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Anne-christine d'AdeskySU FRIEDRICH
Interviewed by Katy Martin
For Art World Magazine (Yishu Shijie), Shanghai, China and
The Museum of Contemporary Art Shanghai (MOCA Shanghai).

In the 1980s, Su Friedrich first emerged as a powerful voice in independent filmmaking. Her seminal film, Gently Down the Stream, garnered widespread attention for its dreamlike imagery and poetic text which she scratched directly into the film emulsion. Since then, she has created a body of work that makes extensive use of dreams, memory and personal subject matter that is, at times, emotionally raw. Inward-looking and subjective, yet politically aware, Friedrich’s art re-examines personal experience while also commenting on broad social issues.

Since 1978, Friedrich has produced and directed many acclaimed films and videos including From the Ground Up (2007), Seeing Red(2005), The Odds of Recovery (2002), Hide and Seek (1996), Rules of the Road (1993), Sink or Swim (1990), The Ties That Bind (1984) and Gently Down the Stream (1981). In the following interview, she discusses two important works—Sink or Swim and Seeing Red—both of which will be presented at MoCA Shanghai in October.

Su Friedrich’s film/video art has been exhibited throughout the world in museums and leading film festivals. It has also been broadcast on television across the US and Canada. She has been honored with retrospectives at the Museum of Modern Art, New York; the Whitney Museum of American Art; the Rotterdam International Film Festival; the National Film Theater in London; and the Cinema Shiadu in Guangzhou, China, among others. In addition, her work has been written about in such major publications as The New York Times,Artforum, Premiere, The Nation, Film Quarterly and Flash Art. Friedrich currently teaches film/video production at Princeton University.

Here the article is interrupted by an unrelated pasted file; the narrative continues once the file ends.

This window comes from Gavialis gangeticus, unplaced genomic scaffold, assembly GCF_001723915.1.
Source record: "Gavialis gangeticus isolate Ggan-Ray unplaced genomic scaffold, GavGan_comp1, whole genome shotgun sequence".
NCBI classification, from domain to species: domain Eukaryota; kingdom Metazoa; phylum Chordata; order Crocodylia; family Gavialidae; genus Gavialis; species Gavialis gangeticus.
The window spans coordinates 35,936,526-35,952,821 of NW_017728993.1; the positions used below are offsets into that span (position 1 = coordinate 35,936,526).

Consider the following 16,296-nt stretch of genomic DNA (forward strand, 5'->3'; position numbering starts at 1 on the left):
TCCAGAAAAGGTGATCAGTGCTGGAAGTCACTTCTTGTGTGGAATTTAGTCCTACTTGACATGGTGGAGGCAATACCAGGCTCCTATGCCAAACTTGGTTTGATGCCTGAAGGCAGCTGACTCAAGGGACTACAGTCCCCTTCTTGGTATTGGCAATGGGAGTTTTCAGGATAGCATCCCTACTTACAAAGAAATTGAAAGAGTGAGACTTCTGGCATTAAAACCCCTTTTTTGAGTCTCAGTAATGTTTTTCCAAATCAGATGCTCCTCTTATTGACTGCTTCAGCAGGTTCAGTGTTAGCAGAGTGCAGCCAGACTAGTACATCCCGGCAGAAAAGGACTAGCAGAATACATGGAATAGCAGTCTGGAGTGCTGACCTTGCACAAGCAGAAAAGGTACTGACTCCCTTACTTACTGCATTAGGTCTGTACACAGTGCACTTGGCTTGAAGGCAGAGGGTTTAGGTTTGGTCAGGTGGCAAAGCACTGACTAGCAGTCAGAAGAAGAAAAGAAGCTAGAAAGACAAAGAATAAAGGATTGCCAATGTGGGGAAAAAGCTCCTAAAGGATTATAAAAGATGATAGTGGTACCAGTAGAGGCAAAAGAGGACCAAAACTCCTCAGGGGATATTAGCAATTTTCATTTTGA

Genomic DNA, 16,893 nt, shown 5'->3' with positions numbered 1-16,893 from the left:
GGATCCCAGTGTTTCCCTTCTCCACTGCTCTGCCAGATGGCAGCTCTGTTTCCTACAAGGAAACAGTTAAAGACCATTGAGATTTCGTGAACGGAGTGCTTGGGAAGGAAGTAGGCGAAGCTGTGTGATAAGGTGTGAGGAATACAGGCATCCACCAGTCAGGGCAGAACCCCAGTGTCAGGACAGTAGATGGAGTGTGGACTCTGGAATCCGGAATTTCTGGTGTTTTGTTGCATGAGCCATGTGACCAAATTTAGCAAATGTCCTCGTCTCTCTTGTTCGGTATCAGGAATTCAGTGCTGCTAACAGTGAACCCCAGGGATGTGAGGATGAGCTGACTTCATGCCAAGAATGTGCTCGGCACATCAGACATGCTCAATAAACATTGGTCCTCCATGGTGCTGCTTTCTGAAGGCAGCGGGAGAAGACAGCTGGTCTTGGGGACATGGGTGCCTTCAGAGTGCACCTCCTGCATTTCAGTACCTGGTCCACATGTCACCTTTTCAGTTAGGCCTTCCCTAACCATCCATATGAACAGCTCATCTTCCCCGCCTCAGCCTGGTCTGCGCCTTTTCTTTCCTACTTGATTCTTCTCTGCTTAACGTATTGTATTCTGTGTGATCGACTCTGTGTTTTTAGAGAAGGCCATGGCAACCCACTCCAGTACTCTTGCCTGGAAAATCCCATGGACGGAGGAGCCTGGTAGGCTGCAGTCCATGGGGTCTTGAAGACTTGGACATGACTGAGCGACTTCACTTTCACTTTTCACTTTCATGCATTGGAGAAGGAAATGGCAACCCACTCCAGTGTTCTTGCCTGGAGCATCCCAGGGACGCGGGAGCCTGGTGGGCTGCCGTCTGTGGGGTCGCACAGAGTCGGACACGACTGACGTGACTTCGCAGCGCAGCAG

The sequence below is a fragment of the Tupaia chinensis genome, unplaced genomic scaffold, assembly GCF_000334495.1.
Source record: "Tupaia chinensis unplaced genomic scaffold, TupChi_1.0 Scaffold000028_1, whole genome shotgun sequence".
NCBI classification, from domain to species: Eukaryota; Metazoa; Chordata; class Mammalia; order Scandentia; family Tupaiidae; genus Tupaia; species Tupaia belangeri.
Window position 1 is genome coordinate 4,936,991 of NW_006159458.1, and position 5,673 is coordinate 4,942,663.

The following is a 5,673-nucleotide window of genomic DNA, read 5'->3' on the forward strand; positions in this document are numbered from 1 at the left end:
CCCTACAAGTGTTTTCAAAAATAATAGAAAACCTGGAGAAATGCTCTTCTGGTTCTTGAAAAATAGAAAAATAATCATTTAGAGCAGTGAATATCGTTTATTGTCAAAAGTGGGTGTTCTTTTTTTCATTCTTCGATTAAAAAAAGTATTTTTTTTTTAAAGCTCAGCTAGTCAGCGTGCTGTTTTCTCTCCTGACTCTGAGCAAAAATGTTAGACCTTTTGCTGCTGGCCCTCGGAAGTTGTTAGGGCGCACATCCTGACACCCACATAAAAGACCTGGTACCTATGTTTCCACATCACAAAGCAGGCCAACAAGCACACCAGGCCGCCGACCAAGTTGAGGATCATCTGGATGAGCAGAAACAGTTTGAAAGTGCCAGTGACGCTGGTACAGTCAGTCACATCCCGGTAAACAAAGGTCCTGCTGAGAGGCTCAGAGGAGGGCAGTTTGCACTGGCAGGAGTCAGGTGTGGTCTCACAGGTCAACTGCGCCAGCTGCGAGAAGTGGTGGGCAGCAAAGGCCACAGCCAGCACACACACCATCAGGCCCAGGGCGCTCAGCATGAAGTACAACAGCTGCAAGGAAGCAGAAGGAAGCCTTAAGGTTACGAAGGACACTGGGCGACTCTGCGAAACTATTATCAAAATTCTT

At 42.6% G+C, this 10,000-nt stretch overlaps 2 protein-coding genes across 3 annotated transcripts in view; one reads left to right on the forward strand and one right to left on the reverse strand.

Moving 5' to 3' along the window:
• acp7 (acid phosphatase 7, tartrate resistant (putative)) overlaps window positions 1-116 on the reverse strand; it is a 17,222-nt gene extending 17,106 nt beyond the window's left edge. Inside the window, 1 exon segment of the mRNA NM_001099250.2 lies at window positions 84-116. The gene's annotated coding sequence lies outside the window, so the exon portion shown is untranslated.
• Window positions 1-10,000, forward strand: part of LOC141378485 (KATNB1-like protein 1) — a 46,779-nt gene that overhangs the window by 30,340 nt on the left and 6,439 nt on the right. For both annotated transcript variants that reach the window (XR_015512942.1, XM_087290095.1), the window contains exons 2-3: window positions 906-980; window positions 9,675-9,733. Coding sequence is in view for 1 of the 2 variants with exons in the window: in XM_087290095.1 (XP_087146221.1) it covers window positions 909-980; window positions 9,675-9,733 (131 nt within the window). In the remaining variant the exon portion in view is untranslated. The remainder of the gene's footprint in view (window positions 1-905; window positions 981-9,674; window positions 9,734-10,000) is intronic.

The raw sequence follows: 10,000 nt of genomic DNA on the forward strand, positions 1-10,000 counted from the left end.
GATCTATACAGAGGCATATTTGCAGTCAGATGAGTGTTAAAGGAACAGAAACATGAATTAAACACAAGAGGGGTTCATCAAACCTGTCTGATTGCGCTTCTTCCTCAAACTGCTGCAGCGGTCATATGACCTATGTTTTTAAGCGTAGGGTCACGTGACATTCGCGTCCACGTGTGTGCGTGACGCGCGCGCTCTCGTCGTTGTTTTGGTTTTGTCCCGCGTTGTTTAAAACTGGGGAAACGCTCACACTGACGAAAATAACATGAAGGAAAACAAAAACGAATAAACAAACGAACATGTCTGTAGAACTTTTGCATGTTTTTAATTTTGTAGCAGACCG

KATY MARTIN: What first attracted you to film?

SU FRIEDRICH: When I was in fourth grade, I bought my first photo camera, a Brownie, at the local drugstore; I still remember how excited I was when I got it, and I still have it. I then studied black and white photography in college (they didn’t offer any film classes) and realized how serious my interest was in working with images, but at that time I had no idea about being a filmmaker—that seemed far too big and remote. After college, I moved to New York, which gave me the chance to be exposed to great film culture. I started seeing work by filmmakers like Rainer Werner Fassbinder, Margareta vonTrotta, Chantal Akerman, Luis Bunuel and Akira Kurosawa, and this gave me a deep interest in the possibilities for telling stories through film.

I started getting frustrated with photography but I still couldn’t imagine that I could make movies; I still only knew about “big movies.” Also, back then, there were very few women filmmakers, so that made it seem even more remote. On the other hand, it was the time when women were really fighting to make and show work, so I feel lucky that I started out then instead of ten or more years earlier.

One day a friend asked me to go with her to a super-8 filmmaking class at the Millennium Film Workshop, in the East Village. I went and, as they say, I never looked back. It was clear to me after that first evening that it was what I needed and wanted to do. Within a short time I sold my darkroom equipment and started shooting film. The Millennium also put me in contact with the experimental film community, which I hadn’t been aware of, and I started seeing films that were very different from the “big movies.” These were films I could imagine making myself. It gave me a lot of energy and courage to see that individuals, with very little money, were making films all by themselves.

KM: Let’s talk about Sink or Swim (1990), one of your best known works. It’s a film about your father, and some of your memories are highly charged. Can you talk about the use of explicit, personal material in your art?

SF: At the time, I had already made a few other films that used personal material, including The Ties That Bind (1984) about my mother living in Germany during World War Two. So it was a direction I was already going in, and I think there are several reasons for that.